Fleas Are A Normal Part Of Your Yard Ecosystem
Besides cat and dog fleas, there are fleas that commonly infest squirrels, chipmunks, rats, birds, rabbits, and mice. Some of these fleas are not too choosy about which animal they live on, but they rarely attack people. They commonly live in animal burrows and bird nests. Flea larvae need a relative humidity of at least 50% to develop properly. Even if the relative humidity of the ambient air is not this high, it could be much higher in the microhabitat of a burrow or nest. Flea larvae can also survive short exposures to below-freezing temperatures.
Conditions That Foster Fleas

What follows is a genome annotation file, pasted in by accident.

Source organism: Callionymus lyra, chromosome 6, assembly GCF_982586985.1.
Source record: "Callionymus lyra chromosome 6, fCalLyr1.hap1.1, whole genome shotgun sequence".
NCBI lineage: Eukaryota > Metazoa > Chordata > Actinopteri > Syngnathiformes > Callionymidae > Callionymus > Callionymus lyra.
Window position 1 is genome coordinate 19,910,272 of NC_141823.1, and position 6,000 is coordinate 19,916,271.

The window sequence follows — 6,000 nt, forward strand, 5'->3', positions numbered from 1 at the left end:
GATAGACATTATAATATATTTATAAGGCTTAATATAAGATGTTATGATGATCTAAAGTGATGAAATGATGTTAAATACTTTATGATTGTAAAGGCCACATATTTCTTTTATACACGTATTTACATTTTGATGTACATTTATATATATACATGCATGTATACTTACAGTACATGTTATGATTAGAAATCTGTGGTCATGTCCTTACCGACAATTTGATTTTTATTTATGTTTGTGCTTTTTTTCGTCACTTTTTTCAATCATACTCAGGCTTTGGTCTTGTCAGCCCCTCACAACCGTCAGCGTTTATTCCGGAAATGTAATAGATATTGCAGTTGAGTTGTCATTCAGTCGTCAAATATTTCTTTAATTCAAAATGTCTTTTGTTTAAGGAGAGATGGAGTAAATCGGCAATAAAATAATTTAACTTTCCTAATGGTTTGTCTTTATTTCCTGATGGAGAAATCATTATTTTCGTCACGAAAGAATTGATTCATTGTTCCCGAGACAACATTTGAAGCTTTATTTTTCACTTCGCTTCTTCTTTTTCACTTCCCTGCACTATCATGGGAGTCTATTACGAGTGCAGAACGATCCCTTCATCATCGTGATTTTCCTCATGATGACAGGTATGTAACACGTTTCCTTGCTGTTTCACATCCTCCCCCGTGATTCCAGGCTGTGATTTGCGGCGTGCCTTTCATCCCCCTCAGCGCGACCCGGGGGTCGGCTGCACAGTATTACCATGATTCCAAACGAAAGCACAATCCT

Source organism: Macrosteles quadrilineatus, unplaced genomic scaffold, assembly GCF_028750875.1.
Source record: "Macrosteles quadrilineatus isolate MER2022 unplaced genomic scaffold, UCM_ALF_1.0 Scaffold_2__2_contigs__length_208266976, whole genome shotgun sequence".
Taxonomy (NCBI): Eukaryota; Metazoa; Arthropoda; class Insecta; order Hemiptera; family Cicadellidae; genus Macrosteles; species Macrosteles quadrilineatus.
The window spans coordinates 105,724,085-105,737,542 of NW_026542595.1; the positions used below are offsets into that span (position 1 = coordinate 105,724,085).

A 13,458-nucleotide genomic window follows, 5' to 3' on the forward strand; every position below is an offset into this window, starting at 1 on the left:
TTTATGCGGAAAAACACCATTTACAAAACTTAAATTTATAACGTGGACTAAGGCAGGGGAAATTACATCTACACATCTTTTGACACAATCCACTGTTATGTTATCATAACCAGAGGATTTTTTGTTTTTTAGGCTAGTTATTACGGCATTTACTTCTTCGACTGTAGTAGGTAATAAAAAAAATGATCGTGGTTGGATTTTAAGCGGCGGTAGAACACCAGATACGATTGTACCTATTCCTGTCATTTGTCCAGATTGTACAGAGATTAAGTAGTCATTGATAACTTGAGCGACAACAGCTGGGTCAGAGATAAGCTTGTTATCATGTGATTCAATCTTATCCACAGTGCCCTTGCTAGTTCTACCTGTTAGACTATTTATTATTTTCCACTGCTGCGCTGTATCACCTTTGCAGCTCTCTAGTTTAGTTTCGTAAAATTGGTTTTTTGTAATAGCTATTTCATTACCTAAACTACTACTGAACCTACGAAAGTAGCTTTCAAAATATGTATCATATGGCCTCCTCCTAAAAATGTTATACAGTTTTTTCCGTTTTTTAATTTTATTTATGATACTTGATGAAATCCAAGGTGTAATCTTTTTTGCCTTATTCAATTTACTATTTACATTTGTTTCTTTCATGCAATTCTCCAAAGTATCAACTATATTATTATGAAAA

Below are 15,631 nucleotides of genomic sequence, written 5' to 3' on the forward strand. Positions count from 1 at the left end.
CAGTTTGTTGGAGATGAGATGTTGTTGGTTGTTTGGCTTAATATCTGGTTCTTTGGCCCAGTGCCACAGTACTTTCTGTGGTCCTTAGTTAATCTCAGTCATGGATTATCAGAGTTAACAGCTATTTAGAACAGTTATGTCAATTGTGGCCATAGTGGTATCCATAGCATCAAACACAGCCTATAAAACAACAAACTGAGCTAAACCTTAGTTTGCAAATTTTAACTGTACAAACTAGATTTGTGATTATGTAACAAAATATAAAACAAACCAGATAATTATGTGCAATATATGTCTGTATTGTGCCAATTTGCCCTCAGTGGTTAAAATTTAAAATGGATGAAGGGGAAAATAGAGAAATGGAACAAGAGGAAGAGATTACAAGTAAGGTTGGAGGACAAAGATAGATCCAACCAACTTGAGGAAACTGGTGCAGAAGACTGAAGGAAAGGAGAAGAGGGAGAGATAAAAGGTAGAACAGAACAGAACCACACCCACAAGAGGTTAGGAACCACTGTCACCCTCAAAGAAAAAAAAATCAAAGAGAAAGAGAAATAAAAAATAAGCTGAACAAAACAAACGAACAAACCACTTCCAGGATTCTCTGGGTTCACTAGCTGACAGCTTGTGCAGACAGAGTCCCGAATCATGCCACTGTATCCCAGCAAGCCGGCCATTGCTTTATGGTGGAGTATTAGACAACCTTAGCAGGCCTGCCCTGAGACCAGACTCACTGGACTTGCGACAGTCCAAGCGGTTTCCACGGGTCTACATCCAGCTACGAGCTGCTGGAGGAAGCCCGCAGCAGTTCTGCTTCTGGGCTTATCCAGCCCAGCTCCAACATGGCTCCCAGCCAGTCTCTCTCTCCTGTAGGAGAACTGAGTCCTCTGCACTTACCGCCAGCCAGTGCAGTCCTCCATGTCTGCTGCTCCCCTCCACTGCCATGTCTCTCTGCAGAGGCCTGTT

Outdoors, fleas are most abundant during humid, rainy summers and are more common outside in the southern United States than in the north. Outdoor flea populations normally are restricted to the areas immediately surrounding the host animal’s activities. Eggs and larvae are preyed upon by spiders and ants living in healthy home landscapes that host a diversity of plants and wildlife. However, where there has been frequent use of broad-spectrum insecticides which kill insects indiscriminately, nature’s first line of defense--the beneficial insects--is eliminated along with the fleas. Because pest populations rebound faster than those of their natural enemies, the fleas may reestablish themselves unmolested.